Ah, impulse buying. It’s that phrase again! You know it, right? Yes, that spoiler of the budget for a short-lived thrill. And, you’re a victim. You just can stop buying things you hadn’t planned for. But wait. Is it that hard to stop being an impulse buyer? Not if you follow these tips.
Buy at the Right Time
Truth be told; even with the best planning, there’s every chance that you’ll buy things randomly. The best way to avoid doing it is to ask yourself if you really need a specific product. If the answer is a resounding NO, then you should leave it on the shelves. You can, however, make plans to acquire the item say after a week, month and so on.
If you’ve seen a cute watch for your boyfriend, why not wait until the holidays to buy it as a gift. The beauty of it is that you’ll have already planned to get the watch in advance so it won’t be an impulse purchase per se. Again, avoid buying items on sale. As a rule of thumb, it will have helped save you money if you don’t get it at all.
Leave Credit Cards at Home
One of the primary triggers of impulse buying is carrying credits card when you head to the shopping mall. The fact that you don’t need to have liquid cash to buy an item you like comes with the temptation to overspend. Make it a habit to carry cash every time you go for shopping. That way, you’ll only purchase what your wallet allows you to. When the cash runs out, you’ll have no option but to leave. Plus, when you know that you have a limit to which you can spend, you’ll get what’s important first.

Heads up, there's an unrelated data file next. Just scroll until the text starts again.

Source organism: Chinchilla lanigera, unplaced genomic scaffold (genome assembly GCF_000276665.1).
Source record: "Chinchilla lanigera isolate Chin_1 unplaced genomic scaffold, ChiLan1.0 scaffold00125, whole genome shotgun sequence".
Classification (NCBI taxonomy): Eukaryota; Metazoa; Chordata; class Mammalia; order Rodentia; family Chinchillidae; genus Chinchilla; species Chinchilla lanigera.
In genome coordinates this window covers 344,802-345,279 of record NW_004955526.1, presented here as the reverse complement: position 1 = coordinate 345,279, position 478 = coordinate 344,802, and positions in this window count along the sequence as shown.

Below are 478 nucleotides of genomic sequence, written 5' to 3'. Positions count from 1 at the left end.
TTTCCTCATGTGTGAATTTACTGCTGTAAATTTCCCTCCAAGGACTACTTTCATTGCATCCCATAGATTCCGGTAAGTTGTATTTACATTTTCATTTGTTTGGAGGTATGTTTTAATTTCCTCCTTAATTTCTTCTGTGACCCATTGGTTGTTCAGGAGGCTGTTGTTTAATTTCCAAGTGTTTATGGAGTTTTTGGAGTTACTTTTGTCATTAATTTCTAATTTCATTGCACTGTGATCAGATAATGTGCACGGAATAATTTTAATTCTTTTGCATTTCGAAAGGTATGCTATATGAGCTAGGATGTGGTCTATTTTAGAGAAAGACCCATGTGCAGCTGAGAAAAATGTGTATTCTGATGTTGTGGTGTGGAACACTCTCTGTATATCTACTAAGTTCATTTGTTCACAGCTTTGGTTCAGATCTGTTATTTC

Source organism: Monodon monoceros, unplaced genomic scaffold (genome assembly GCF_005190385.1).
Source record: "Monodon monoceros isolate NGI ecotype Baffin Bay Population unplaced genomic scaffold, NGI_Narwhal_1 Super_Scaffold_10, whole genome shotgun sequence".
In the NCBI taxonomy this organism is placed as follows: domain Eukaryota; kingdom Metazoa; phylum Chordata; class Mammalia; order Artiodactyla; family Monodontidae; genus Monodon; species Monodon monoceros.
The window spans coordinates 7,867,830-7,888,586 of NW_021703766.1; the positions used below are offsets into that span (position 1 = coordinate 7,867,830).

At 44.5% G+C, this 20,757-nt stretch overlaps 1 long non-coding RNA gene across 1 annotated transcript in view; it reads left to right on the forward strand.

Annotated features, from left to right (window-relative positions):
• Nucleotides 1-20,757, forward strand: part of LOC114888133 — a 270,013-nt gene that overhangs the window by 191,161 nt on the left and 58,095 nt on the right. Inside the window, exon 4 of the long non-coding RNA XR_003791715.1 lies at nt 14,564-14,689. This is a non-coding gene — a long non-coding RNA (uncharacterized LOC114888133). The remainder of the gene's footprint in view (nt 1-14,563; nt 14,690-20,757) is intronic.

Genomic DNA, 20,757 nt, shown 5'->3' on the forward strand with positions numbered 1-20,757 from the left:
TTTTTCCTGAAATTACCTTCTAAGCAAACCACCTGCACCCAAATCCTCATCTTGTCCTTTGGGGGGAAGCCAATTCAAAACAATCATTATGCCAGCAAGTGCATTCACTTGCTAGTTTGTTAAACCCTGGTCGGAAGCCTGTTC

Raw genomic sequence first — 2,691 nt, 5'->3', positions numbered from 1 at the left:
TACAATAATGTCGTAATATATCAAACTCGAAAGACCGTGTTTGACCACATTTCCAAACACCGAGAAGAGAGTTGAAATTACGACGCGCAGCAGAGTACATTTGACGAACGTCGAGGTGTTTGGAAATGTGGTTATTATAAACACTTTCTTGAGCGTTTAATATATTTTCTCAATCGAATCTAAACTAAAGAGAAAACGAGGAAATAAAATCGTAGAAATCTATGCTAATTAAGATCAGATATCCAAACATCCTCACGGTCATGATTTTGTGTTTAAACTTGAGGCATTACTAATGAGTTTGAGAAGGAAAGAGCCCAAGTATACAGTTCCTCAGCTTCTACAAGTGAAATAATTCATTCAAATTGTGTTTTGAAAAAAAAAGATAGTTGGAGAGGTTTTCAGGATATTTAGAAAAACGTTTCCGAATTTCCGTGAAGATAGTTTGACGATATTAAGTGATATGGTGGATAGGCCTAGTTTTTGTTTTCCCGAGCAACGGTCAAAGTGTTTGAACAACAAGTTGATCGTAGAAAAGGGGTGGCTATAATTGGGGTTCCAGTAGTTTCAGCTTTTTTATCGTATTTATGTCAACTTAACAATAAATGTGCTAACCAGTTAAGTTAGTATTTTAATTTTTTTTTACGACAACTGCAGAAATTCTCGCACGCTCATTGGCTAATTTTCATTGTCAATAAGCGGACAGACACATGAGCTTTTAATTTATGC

Carry a List
This is perhaps the best way to avoid impulse buying. Confine yourself to a list to avoid spending beyond your limits. Also, be sure to make a budget as a way of helping you control how much you spend. Another trick can be using the envelope system, where you stash different envelopes with cash every time you get paid. The money is for different things such as eating out or movies. When a particular envelope is empty, you’ll have to wait until the next paycheck to refill it.
In conclusion, you have to watch how you spend your money if you want to improve your financial situation. While it’s easier said than done, it only takes some commitment.